3 years ago, I realized that I had a dream - I wanted to build something important and significant on my own. I wasn't sure whether I was ready, but I decided to quit my dream job at Opera Software and create my own startup - a search engine and price comparison website for books and ebooks. I found people who decided to help me.
With the limited resources that we had, I was sure that the effectiveness of our work would be crucial for whole project. I wanted to build something, what at the same time could:
- prove that my product is better than existing solutions
- persuade a lot of users that this project is cool and useful
- help me find investors for faster growth
I was sure that I understood what Minimum Viable Product is - I was wrong!
This seems to be straightforward, right?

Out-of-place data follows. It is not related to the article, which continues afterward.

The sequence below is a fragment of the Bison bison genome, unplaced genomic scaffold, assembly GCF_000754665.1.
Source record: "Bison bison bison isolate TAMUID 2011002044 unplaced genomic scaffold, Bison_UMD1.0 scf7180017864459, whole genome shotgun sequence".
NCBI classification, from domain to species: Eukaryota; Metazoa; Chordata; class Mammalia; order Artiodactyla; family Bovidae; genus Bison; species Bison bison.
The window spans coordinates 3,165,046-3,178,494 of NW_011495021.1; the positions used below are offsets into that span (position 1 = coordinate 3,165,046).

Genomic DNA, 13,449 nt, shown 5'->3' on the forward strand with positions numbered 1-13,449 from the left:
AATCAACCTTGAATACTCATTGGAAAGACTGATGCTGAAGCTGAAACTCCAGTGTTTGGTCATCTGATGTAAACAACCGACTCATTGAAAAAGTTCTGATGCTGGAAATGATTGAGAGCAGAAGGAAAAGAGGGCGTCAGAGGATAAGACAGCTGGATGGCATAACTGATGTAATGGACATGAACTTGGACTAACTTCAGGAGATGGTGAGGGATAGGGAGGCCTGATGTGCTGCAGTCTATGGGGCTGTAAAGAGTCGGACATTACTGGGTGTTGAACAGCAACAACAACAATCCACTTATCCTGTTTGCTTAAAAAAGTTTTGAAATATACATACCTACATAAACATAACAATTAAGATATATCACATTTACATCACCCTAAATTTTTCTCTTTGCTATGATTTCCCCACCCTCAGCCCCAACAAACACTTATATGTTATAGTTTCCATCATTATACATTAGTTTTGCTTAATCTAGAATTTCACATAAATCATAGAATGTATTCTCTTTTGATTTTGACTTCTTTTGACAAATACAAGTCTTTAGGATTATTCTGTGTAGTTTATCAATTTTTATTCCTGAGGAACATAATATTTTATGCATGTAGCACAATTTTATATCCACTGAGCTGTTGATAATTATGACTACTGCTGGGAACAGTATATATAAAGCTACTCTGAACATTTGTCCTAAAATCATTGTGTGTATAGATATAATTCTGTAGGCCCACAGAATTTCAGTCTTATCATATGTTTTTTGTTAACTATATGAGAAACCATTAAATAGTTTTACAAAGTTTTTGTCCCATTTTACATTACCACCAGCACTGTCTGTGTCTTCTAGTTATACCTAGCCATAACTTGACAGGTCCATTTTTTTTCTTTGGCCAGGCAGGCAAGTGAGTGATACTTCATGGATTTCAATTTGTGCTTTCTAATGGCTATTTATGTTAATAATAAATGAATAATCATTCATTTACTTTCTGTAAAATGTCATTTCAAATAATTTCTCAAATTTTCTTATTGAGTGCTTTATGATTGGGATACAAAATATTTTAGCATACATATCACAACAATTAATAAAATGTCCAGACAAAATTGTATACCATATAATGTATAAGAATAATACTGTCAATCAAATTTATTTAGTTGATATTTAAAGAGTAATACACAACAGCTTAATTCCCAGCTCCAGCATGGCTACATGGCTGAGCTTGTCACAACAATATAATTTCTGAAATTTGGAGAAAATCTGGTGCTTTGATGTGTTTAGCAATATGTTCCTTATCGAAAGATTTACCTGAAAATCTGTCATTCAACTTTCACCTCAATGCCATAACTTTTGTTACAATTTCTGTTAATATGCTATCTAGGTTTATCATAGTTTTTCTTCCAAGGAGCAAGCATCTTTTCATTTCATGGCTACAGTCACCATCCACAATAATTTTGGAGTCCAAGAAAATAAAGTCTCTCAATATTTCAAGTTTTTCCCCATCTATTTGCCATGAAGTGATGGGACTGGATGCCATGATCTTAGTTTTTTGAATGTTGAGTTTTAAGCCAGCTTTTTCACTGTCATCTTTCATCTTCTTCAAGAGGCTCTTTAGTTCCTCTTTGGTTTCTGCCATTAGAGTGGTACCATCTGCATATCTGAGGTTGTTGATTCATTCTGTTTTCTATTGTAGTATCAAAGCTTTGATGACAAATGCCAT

Let's start with a definition. The first one is very simple:
A Minimum Viable Product is the smallest thing you can build that delivers customer value
The second definition is from Eric Ries, an entrepreneur and author of The Lean Startup, which explains:
The minimum viable product is that version of a new product which allows a team to collect the maximum amount of validated learning about customers with the least effort.
Those two definitions suggest that your first version of a product - which will help you test your idea - should be as simple as possible and at the same time should provide users maximum customer value. There is some problem with those definitions - they suggest, that you have to build something, but the truth is that at the beginning you should avoid building a product at all, because you can and you should test your idea without that.